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United States v. Brunson

United States District Court, E.D. Virginia, Richmond Division

April 3, 2017



          Robert E. Payne, Senior United States District Judge

         Bobby Dwayne Brunson, a federal prisoner proceeding pro se, filed a motion under 28 U.S.C. § 2255 to vacate, set aside, or correct his sentence ("§ 2255 Motion, " ECF No. 45). By Memorandum Opinion and Order entered February 14, 2017, the Court denied Brunson's § 2255 Motion because it was barred by the applicable one-year statute of limitations. United States v. Brunson, No. 3:12CR113, 2017 WL 600088, at *3 (E.D. Va. Feb. 14, 2017). On February 27, 2017, Brunson filed a motion seeking relief under Fed.R.Civ.P. 59(e) ("Rule 59(e) Motion, " ECF No. 51) .[1]

         "[R]econsideration of a judgment after its entry is an extraordinary remedy which should be used sparingly." Pac. Ins. Co. v. Am. Nat'l Fire Ins. Co., 148 F.3d 396, 403 (4th Cir. 1998) (citation omitted) (internal quotation marks omitted). The United States Court of Appeals for the Fourth Circuit recognizes three grounds for relief under Rule 59(e):H(1) to accommodate an intervening change in controlling law; (2) to account for new evidence not available at trial; or (3) to correct a clear error of law or prevent manifest injustice." Hutchinson v. Staton, 994 F.2d 1076, 1081 (4th Cir. 1993) (citing Weyerhaeuser Corp. v. Koppers Co., 771 F.Supp. 1406, 1419 (D. Md. 1991); Atkins v. Marathon LeTourneau Co., 130 F.R.D. 625, 626 (S.D.Miss. 1990)).

         Brunson relies on the first ground for relief, arguing that the Supreme Court's decision in Mathis v. United States, 136 S.Ct. 2243 (2016), warrants reconsideration of the denial of his § 2255 Motion. (Rule 59(e) Mot. 1.) Brunson contends that Mathis "completely invalidates [his] Armed Career Criminal Act (ACCA) statutory sentence because the most innocent conduct under the Virginia Drug Act statute - - under which [his] predicate convictions fall - - do not rise to the level of constituting a federal controlled substance offense." (Id.)

         In Mathis, the Supreme Court reaffirmed the approach by which courts should determine if a prior conviction is one of the enumerated violent felonies set forth in 18 U.S.C. § 924(e) (2) (B) (ii) for purposes of the ACCA. 136 S.Ct. at 2243. Specifically, courts must compare the elements of the state crime with the generic version of the enumerated federal offense. Id. at 2248 (citing Taylor v. United States, 495 U.S. 575, 600-01 (1990)). If the state crime was "the same as, or narrower than, the relevant generic offense, " the state crime qualified as an enumerated offense under the ACCA. Id. at 2257. The Court emphasized that district courts "may not ask whether the defendant's conduct-his particular means of committing the crime-falls within the generic definition." Id. Moreover, "that rule does not change when a statute happens to list possible alternative means of commission: Whether or not made explicit, they remain what they ever were-just the facts, which ACCA . . . does not care about." Id.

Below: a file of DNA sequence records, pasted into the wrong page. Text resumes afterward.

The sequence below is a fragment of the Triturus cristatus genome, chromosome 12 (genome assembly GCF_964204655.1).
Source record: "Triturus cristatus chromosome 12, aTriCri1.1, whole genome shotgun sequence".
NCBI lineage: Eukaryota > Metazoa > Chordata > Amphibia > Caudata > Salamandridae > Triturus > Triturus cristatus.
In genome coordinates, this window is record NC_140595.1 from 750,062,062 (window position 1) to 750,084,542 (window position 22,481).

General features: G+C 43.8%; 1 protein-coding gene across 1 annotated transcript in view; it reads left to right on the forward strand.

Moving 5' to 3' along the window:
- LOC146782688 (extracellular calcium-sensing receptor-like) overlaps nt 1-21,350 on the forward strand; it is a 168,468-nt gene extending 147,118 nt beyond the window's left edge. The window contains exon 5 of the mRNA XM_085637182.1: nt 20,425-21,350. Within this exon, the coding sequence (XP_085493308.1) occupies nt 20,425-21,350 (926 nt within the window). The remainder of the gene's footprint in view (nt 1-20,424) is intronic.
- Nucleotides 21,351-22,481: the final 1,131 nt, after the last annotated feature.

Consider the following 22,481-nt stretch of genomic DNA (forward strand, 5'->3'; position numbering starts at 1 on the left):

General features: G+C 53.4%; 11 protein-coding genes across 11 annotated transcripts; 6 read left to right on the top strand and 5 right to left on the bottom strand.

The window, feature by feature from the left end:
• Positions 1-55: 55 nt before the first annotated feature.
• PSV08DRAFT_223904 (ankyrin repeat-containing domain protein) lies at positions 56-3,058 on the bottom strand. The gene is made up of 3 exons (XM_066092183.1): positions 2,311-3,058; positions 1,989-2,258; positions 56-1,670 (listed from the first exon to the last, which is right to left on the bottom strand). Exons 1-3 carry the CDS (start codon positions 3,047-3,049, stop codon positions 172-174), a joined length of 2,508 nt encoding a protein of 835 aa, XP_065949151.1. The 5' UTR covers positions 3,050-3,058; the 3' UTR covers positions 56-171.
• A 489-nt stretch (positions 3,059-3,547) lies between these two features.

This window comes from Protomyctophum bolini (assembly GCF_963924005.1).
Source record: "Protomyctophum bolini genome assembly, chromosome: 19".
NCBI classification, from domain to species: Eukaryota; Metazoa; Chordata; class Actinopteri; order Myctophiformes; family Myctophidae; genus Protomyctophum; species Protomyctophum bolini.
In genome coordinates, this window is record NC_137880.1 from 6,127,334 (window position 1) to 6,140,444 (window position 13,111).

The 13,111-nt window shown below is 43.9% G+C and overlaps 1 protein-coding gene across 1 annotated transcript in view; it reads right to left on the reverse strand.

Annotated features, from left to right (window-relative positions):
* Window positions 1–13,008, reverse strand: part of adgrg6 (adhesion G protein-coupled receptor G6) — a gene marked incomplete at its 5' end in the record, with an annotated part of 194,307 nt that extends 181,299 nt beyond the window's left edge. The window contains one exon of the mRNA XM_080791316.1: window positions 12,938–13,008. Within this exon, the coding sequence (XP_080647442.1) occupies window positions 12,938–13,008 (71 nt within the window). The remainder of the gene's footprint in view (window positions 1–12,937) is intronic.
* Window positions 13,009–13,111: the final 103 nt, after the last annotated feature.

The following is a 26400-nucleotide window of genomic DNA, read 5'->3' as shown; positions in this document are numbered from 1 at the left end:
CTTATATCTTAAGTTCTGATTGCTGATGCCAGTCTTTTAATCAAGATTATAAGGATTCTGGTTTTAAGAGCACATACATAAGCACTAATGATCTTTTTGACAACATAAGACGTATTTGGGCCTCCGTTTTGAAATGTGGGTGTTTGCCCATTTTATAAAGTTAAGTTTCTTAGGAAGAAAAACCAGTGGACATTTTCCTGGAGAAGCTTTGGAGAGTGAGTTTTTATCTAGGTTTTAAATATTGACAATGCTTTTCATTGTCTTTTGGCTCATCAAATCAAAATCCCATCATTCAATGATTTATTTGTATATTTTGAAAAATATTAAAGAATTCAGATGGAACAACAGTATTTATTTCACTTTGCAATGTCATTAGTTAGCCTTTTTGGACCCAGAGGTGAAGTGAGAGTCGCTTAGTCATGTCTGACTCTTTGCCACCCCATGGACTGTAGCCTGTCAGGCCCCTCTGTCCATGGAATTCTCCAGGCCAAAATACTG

The Court construes Brunson's 59(e) Motion to assert that he is entitled to belated commencement of the limitation period for his § 2255 Motion based upon Mathis. A petitioner is entitled to belated commencement of the limitations period under 28 U.S.C. § 2255(f)(3) based upon a right "initially recognized by the Supreme Court, if that right has been newly recognized by the Supreme Court and made retroactively applicable to cases on collateral review." 28 U.S.C. § 2255(f)(3). Mathis, however, is not a new right that triggers the belated commencement provision of 28 U.S.C. § 2255(f)(3). See United States v. Grubb, No. 7:00cr00015, 2017 WL 384701, at *3 (W.D. Va. Jan. 26, 2017); Milan v. United States, Nos. 3:16-CV-1850-D-BK, 3:09-CR-0095-D-l, 2017 WL 535599, at *2 (N.D. Tex. Jan. 18, 2017), Report and Recommendation adopted by 2017 WL 529334 (N.D. Tex. Feb. 9, 2017); United States v. Sonczalla, No. 07-187 (RHK), 2016 WL 4771064, at *2 (D. Minn. Sept. 12, 2016); Dimott v. United States, NOS. 2:06-cr-26-GZS, 2:16-CV-347-GZS, 2016 WL 6068114, at *3 (D. Me. Oct. 14, 2016); cf. In re Lott, 838 F.3d 522, 523 (5th Cir. 2016) (denying authorization to file a second or successive application under 28 U.S.C. § 2255(h)(2) because Mathis did not set forth a new rule of constitutional law made retroactive to cases on collateral review). Therefore, Brunson cannot rely upon the Mathis decision to render his § 2255 Motion timely filed.

         Even if the decision in Mathis were retroactively applicable to cases on collateral review, it would provide no relief to Brunson. Brunson was sentenced under the ACCA because of his previous convictions for Distribution of Cocaine and Possession of Cocaine with Intent to Distribute. Brunson, 2017 WL 600088, at *1. Because Brunson was not sentenced under the violent felony provision of the ACCA, Mathis does not apply. Cf. United States v. Jeffery, No. 14-cr-20427-01, 2017 WL 764608, at *2 (E.D. Mich. Feb. 28, 2017) (concluding the same with respect to defendant sentenced as a career offender pursuant to § 4B1.2(a) of the Sentencing Guidelines because of his two prior controlled substances convictions). Accordingly, Brunson fails to demonstrate an intervening change in controlling law or any other basis for granting relief under Rule 59(e). Brunson's Rule 59(e) Motion (ECF No. 51) will be denied. The Court will deny a certificate of appealability.

         The Clerk is directed to send a copy of this Memorandum Opinion to Brunson and counsel of record.

         It is SO ORDERED.



[1] This is the date Brunson states he placed his Rule 59(e) Motion in the prison mailing system (Rule 59(e) Mot. 12), and the Court deems this the filed date. See Houston v. ...

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